Obama's war plans have reached a critical stage. In an arrogant gamble, much like General MacArthur's challenge to president Harry Truman in 1951 over the Korean war, General Stanley McChrystal recently demanded publicly that Obama provide 60,000 more troops for Afghanistan, boldly stating the war would be lost without them. Faced with a similarly outspoken MacArthur, Truman just as publicly fired him.
Obama's review of AfPak is now centering on preventing Al-Qaeda's return to Afghanistan -- a narrower objective that could require fewer, if any, new American troops. Obama-Biden no longer see the primary mission in Afghanistan as completely defeating the Taliban or preventing its involvement in the country's future - a policy strongly opposed by Defense Secretary Robert Gates and Secretary of State Hillary Clinton. Gates-Clinton have a point: once the Taliban are acknowledged as legitimate players who are of no strategic danger to the US, then the horror of the past eight years becomes excruciatingly clear. The defeat of the whole criminal project becomes inevitable and will be just as devastating for the US as the Soviet defeat was for the USSR.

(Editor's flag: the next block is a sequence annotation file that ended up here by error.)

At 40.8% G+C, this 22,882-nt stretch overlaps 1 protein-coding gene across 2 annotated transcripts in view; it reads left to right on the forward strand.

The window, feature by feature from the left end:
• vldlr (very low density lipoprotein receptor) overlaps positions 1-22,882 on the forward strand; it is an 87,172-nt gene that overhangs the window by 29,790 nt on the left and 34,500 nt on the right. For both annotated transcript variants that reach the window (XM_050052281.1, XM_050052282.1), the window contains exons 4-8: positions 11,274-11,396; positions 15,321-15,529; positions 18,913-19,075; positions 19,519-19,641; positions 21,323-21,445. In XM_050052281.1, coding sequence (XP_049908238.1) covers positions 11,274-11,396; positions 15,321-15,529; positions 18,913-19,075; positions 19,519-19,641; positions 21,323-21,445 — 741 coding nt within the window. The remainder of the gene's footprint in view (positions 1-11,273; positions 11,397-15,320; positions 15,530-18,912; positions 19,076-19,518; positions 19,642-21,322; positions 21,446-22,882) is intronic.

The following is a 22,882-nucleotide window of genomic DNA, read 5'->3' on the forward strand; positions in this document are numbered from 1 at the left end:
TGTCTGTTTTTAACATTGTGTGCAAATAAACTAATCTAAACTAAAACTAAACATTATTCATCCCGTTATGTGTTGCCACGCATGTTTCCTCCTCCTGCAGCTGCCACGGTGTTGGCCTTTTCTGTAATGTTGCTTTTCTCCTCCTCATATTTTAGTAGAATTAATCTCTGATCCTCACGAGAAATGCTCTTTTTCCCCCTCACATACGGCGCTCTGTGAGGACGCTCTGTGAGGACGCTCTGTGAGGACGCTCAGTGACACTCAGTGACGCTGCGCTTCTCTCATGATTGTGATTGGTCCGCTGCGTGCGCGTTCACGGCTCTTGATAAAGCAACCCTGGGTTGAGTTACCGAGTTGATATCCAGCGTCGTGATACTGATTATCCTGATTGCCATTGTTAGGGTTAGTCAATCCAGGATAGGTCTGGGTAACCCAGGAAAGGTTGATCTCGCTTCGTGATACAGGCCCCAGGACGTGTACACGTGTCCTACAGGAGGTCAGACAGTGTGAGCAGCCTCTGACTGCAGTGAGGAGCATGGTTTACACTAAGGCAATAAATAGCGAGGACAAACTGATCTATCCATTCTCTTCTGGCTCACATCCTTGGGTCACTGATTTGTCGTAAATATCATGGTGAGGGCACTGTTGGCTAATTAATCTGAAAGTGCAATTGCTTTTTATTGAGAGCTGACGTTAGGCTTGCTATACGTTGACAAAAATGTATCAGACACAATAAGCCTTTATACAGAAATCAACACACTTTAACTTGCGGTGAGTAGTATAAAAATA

But the Gates-McChrystal super-surge is just about impossible in any case. The Institute for the Study of War reported recently that the US military has only limited troops ready for deployment, meaning that forces might not reach the war-zone until the summer of 2010. There are only three Army and Marine brigades -- 11,000-15,000 troops -- capable of deploying to Afghanistan this year. Troops are plagued by a severe lack of helicopters and all-terrain vehicles.
Whatever Obama decides -- 60,000, 40,000 or 2 -- the troops will have little time after they arrive to turn things around. Even super-loyal Canadian Prime Minister Stephen Harper just reaffirmed that Canadian troops will under no circumstances stay in Afghanistan after 2011. Any plans for the indefinite occupation of Afghanistan as touted by some NATO and US officials are fantasy; Canada's retreat will be part of a flood. Canadian government support for the war, like that of its bigger brothers the US and Britain, has all along been motivated by Afghanistan's untapped resource potential. The TAPI gas pipeline -- so named for its 1680 kilometer path from Turkmenistan through Afghanistan, Pakistan, and eventually India -- is slated to be constructed starting next year on the very soil that Canadian and US troops now occupy in southern Afghanistan.